Today’s controllers fulfill an increasingly strategic role in their organizations, creating higher levels of financial visibility to help drive growth and profitability. As the job of a controller evolves, so does their relationship with the financial organization. Specifically, modern CFOs need to collaborate with the controller to ensure that the organization gets the full benefit of the controller’s talents and knowledge. The CFO also needs to be certain that the controller’s office is operating efficiently and accurately.

To start a conversation around best practices, consider asking your controller these five questions:

1) How many manual journal entries are we making during the close? Too many manual journal entries delay a closing period—and can also be a leading symptom of deeper problems. They can conceal anomalies and errors that actually have broad, systemic roots. You may be plagued with various accounting processes—or a level of complexity that calls for revised standards. To optimize the closing process and reduce the incidence of manual journal entries, use audit difficulties and exceptions to identify areas needing policy definition, process improvement, and automation.

2) To minimize risk, have you reviewed compliance with local jurisdictions? The controller has a direct role in nearly every financial transaction, making it essential that they help to identify and minimize the company’s risk exposure. This is especially critical for growing companies, whose regulatory compliance risks steadily increase in magnitude and quantity over time. To help your controller steer your company clear of unnecessary risks, create a central review process to ensure the right controls are in place.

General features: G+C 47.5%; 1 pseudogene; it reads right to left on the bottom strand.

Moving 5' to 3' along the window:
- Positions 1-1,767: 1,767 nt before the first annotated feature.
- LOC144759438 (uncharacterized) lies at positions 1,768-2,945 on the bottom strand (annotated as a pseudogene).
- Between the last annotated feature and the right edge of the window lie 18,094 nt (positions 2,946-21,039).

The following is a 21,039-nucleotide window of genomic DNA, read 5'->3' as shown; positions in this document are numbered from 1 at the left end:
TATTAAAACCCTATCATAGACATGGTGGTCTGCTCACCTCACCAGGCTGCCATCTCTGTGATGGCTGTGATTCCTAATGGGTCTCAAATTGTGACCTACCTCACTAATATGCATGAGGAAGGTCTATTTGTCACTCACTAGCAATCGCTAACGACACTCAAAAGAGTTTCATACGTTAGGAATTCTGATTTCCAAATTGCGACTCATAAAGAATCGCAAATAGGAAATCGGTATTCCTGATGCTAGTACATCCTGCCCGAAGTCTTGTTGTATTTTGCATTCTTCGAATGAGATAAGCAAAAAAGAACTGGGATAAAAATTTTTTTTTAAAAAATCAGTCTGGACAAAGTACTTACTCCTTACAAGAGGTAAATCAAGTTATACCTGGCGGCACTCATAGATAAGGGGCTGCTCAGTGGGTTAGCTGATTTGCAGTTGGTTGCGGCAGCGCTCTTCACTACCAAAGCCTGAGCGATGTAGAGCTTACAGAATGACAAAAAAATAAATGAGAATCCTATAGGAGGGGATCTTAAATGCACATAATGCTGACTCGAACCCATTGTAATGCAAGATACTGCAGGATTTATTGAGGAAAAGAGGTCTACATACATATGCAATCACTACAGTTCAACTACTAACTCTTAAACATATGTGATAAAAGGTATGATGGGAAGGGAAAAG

3) How long is it taking to close the books, and what might be causing delays? Controller efficiency is best measured by how quickly and accurately the team closes the books. Start with strong planning and preparation, such as handling all billing and expense issues prior to the period end. Automation is also essential—it provides the desired speed, efficiency, and accuracy without increasing staffing levels. A fast close enables the accounting and finance team to move beyond merely reporting results and into forward-looking activities that can shape future outcomes.

4) Why are we still using Excel spreadsheets? There are lots of reasons for the continued use of Microsoft Excel in corporate accounting—namely, familiarity or lack of experience with other tools. However, Excel has its limitations—such as its inherently breakable models, security issues, and lack of shareability—which means no company should rely on it as its financials backbone. However, it can be a valuable tool for specific, limited purposes.

5) Is it possible to integrate our financial information and operating metrics? Many financial systems can now accommodate analyses of operating metrics to create a richer, fuller picture of the business—enabling the controller to assume a role as the provider of financial visibility. Merging financial data and operational metrics could help your organization to:

    • Identify opportunities to maximize revenue and minimize expense.
    • Allow controllers to collaborate with other areas of the company to manage their functions in non-financial terms.
    • Establish the financial truth by ensuring everyone works from a single, merged reporting system.

Exploring the answers to these five questions with your controller will help create a stronger, more effective financial structure that will benefit your entire organization. And when supported by best-in-class financial management software from Sage Intacct, your controller—and your entire finance team—will better understand and control sources of financial risk, implement more efficient processes, and gain deeper insight into both the financial and operational metrics of the business.

Contact Dean Dorton for a free consultation today.